His impact on the historical profession and American politics continues a decade after his death.

Ted Kennedy’s Senate Seat Needs To Be Filled Pronto!

For the first time in 25 years, a Massachusetts US Senate seat will be up for competition as to who should represent the state.

But Massachusetts state law calls for an election no sooner than about five months after a vacancy.

This needs to be changed by the legislature promptly, as this is a crucial time on the health care legislation and other important initiatives of the Obama Administration.

The idea of a temporary filling of the Senate seat, by someone who would pledge not to run, sounds to me like a very legitimate and proper move.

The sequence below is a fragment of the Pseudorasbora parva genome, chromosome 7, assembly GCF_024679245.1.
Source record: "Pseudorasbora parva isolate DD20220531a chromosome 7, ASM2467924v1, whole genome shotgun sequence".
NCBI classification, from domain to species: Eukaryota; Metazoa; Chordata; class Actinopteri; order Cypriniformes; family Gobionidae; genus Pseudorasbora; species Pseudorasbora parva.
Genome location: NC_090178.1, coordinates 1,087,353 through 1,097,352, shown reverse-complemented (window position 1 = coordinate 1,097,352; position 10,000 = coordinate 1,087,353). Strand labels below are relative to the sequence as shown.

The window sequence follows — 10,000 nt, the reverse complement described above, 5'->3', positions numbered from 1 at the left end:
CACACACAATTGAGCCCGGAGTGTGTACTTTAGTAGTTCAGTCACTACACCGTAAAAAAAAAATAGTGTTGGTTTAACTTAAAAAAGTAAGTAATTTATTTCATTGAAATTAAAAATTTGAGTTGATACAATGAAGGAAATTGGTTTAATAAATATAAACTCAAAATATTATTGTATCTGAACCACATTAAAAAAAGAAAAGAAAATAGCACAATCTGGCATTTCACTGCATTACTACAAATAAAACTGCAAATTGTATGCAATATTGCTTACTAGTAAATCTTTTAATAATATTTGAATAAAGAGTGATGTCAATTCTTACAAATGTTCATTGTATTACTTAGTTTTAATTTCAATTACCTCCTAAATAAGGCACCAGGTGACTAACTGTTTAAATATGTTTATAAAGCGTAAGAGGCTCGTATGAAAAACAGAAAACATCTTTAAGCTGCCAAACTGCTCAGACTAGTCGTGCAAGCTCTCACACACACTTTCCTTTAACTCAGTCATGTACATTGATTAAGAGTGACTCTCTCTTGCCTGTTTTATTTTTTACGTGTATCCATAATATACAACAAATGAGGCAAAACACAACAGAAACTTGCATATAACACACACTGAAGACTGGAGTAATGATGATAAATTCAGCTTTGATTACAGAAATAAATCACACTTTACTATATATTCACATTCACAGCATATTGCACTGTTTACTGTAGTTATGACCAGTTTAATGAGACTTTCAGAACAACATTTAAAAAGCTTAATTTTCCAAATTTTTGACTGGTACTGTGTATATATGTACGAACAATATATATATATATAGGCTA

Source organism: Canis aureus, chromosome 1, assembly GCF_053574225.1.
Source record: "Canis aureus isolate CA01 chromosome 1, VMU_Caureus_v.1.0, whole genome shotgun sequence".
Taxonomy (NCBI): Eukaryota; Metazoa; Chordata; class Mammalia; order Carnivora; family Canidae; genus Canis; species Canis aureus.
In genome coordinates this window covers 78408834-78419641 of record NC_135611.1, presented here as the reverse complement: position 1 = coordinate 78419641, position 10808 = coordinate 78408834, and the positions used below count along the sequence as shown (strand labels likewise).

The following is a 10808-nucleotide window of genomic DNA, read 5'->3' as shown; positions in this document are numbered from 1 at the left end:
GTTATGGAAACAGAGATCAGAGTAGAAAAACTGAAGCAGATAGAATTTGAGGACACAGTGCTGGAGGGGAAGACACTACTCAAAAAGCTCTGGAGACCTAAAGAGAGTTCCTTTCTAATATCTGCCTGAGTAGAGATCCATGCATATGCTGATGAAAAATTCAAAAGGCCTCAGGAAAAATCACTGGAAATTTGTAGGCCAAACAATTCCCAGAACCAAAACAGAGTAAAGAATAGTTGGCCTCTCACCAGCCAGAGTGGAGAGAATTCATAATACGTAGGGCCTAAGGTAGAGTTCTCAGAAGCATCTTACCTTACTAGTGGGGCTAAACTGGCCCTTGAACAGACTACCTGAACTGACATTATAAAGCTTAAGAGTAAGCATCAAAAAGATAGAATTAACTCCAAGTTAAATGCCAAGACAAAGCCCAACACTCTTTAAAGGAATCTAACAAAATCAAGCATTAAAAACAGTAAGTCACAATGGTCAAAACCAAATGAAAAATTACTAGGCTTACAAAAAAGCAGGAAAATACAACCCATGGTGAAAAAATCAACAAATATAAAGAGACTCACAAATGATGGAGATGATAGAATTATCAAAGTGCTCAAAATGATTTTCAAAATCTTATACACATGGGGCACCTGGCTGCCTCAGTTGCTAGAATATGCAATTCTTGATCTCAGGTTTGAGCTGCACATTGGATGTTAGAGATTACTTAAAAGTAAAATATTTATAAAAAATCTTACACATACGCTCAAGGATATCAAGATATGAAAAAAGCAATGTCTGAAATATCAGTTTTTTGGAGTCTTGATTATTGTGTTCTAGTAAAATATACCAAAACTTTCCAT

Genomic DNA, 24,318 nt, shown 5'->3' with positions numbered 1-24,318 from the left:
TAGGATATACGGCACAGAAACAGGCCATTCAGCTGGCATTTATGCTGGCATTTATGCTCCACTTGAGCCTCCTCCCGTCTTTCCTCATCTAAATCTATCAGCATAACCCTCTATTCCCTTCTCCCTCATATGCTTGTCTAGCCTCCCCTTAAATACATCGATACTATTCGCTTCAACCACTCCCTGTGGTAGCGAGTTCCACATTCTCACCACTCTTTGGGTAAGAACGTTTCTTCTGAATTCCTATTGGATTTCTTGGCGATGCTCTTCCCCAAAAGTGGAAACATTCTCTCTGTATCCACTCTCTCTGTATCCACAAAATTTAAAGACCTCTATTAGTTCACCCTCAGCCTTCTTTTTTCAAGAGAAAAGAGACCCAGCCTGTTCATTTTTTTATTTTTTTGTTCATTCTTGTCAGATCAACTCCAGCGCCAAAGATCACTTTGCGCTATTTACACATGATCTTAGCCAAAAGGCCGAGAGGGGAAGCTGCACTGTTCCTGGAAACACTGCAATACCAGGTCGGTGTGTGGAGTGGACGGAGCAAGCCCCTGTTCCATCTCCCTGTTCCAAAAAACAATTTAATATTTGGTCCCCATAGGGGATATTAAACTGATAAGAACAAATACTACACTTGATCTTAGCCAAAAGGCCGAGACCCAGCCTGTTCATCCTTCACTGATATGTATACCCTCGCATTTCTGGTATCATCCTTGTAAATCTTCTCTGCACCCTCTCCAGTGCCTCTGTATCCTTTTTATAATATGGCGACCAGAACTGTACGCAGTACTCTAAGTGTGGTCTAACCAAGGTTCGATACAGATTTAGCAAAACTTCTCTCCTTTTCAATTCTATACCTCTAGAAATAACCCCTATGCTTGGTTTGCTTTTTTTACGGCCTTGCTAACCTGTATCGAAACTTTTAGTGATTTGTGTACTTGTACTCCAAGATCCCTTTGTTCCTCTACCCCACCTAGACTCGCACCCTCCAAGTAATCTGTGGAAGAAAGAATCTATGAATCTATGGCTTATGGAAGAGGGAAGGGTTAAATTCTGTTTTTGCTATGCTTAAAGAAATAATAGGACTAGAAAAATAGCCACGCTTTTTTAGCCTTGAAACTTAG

Massachusetts should not be denied equal representation for such a long time, as unfortunately, Minnesota faced for six months because of the contested Senate race between Al Franken and Norm Coleman.

So hopefully, we will see a new Senator sworn in, who has been appointed to fill the seat for a brief few months, by Governor Deval Patrick.

Senator Ted Kennedy Dies

I woke up this morning to the inevitable, but still shocking, news that the greatest Senator of our time, Ted Kennedy of Massachusetts, had passed away overnight from a brain tumor.

My emotions about this are very strong, and it is obvious that this is a great loss for the nation, as well as the Kennedy family.

More will be said about this tragic event later today when I have time to reflect on what this man’s public career has meant to all of us, and what effect it might have on the future.